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Securities sheriff needs more bullets

By Nick Stride

Friday 21st March 2003

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Later this year a band of briefcase-toting bureaucrats will touch down at Wellington Airport and disappear into the tower blocks of The Terrace.

The exciting mission of the team from the the World Bank and the International Monetary Fund will be to audit New Zealand's financial sector regulatory framework. One of the deficiencies they will find, according to Securities Commission chairman Jane Diplock, will be the regulations governing investment advisers, or "financial intermediaries."

At present there aren't any but the commission and the government have the area under review.

A commission review published in February last year recommended a raft of basic-level rules for advisers such as requiring them to disclose criminal convictions or bankruptcy before giving advice, and making it an offence to recommend or deal in illegal securities.

That no such rules existed before astonished many. Equally astonishing is the fact the law allows anyone to offer investment advice, and no one has the power to stop them practising no matter their sins or shortcomings.

Discussing her thoughts on the subject Ms Diplock chooses her words carefully. Recruited from the Australian Securities and Investment Commission (ASIC), she has been at pains to dispel the suspicion harboured in some quarters that she was brought over here to "Australianise" securities regulation.

That suspicion has led some in the industry to speculate the commission and the government are leaning toward an Australian-style regime under which advisers will have to be licensed to operate and can be barred from the profession if they fall below specified standards of good practice.

While both Ms Diplock and Commerce Minister Lianne Dalziel insist a licensing regime is not inevitable, both plainly have concerns with the present system of self-regulation by industry associations.

Ms Dalziel has acknowledged New Zealand is out of step with the rest of the world but insists licensing is not a foregone conclusion.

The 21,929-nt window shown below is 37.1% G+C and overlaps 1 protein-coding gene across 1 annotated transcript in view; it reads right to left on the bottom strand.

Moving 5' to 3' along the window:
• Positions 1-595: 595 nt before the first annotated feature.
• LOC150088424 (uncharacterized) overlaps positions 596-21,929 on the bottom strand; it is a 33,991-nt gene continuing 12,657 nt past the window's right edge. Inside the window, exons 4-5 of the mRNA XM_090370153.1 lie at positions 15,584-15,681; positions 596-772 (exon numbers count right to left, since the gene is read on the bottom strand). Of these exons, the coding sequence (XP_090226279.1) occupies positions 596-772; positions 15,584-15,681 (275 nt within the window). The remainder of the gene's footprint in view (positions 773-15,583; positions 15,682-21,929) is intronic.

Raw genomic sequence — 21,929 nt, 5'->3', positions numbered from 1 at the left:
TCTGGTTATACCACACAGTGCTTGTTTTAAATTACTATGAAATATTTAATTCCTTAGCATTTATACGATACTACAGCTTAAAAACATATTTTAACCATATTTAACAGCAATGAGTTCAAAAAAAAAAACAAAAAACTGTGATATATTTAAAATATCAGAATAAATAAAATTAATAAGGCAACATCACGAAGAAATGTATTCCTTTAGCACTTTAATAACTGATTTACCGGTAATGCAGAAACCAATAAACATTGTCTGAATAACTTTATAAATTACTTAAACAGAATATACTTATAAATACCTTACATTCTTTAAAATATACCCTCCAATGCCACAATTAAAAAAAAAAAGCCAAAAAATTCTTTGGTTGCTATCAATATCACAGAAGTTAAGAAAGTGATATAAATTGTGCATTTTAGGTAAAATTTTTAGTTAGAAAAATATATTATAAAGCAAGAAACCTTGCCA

Ms Diplock points out ASIC has banned 62 advisers over the last two years and put another 10 behind bars.

"In New Zealand all 72 would still be practising."

Fuelling fears of an Australian-style approach was last month's ASIC-ACA (Australian Consumers' Association) quality of advice survey, which blasted some client financial plans as "mediocre" and "lazy." It described the industry's track record as "disgraceful" and its prospects as "depressing."

Ms Diplock is aware New Zealand's smaller size means the Australian regulatory jersey won't necessarily fit. But the commission at the minimum wants powers to run cowboys out of town.

"Regulation by itself won't lift standards. But it does give you the opportunity to eliminate those who've fallen below the bar and to set the standards against which people are tested before they enter the industry."

The aim, she says, is to lift the industry's standards to "comfort level" while avoiding imposing regulation compliance costs that are inordinate to the benefit. Besides policing financial advisers Ms Diplock has a wish-list of powers she would like the commission have. One of these is to examine the financial reporting of listed companies (as, incidentally, ASIC does).

She has given some thought to the separation of enforcement jurisdictions between the commission and the Companies Office: "It's odd one agency investigates while the other prosecutes." Ms Diplock says she has been talking to Registrar of Companies Neville Harris "to make sure we work hand-in-glove." In Australia, ASIC undertakes both roles. But Ms Diplock hasn't considered the benefits of merging the two New Zealand bodies ASIC-style.

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